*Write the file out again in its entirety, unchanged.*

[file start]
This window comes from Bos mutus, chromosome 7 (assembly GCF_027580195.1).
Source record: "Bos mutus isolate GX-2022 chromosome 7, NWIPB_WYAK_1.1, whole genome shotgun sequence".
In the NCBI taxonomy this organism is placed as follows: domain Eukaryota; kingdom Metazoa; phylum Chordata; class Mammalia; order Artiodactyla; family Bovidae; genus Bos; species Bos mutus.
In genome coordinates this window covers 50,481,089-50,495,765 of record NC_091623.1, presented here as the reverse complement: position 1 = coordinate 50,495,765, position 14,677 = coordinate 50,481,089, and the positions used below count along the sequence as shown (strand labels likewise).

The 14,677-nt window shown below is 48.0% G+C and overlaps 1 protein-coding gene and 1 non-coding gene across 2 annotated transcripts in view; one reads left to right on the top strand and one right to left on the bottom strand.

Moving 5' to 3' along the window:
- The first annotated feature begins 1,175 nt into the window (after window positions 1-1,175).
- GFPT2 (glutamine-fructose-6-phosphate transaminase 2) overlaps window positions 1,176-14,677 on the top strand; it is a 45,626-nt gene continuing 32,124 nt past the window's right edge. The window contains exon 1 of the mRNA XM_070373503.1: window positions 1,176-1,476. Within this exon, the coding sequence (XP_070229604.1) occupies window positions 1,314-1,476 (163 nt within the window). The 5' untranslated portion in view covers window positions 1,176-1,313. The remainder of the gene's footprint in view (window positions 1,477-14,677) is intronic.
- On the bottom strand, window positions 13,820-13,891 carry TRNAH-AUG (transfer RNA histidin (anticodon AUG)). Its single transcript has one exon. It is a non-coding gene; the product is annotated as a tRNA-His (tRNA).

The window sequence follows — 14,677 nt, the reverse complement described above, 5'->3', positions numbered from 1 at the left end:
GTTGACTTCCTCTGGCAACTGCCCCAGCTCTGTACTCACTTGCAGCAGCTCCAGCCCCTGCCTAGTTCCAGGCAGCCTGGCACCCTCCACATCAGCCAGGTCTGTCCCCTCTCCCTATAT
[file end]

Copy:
This window comes from Bos mutus, chromosome 7 (assembly GCF_027580195.1).
Source record: "Bos mutus isolate GX-2022 chromosome 7, NWIPB_WYAK_1.1, whole genome shotgun sequence".
In the NCBI taxonomy this organism is placed as follows: domain Eukaryota; kingdom Metazoa; phylum Chordata; class Mammalia; order Artiodactyla; family Bovidae; genus Bos; species Bos mutus.
In genome coordinates this window covers 50,481,089-50,495,765 of record NC_091623.1, presented here as the reverse complement: position 1 = coordinate 50,495,765, position 14,677 = coordinate 50,481,089, and the positions used below count along the sequence as shown (strand labels likewise).

The 14,677-nt window shown below is 48.0% G+C and overlaps 1 protein-coding gene and 1 non-coding gene across 2 annotated transcripts in view; one reads left to right on the top strand and one right to left on the bottom strand.

Moving 5' to 3' along the window:
- The first annotated feature begins 1,175 nt into the window (after window positions 1-1,175).
- GFPT2 (glutamine-fructose-6-phosphate transaminase 2) overlaps window positions 1,176-14,677 on the top strand; it is a 45,626-nt gene continuing 32,124 nt past the window's right edge. The window contains exon 1 of the mRNA XM_070373503.1: window positions 1,176-1,476. Within this exon, the coding sequence (XP_070229604.1) occupies window positions 1,314-1,476 (163 nt within the window). The 5' untranslated portion in view covers window positions 1,176-1,313. The remainder of the gene's footprint in view (window positions 1,477-14,677) is intronic.
- On the bottom strand, window positions 13,820-13,891 carry TRNAH-AUG (transfer RNA histidin (anticodon AUG)). Its single transcript has one exon. It is a non-coding gene; the product is annotated as a tRNA-His (tRNA).

The window sequence follows — 14,677 nt, the reverse complement described above, 5'->3', positions numbered from 1 at the left end:
GTTGACTTCCTCTGGCAACTGCCCCAGCTCTGTACTCACTTGCAGCAGCTCCAGCCCCTGCCTAGTTCCAGGCAGCCTGGCACCCTCCACATCAGCCAGGTCTGTCCCCTCTCCCTATAT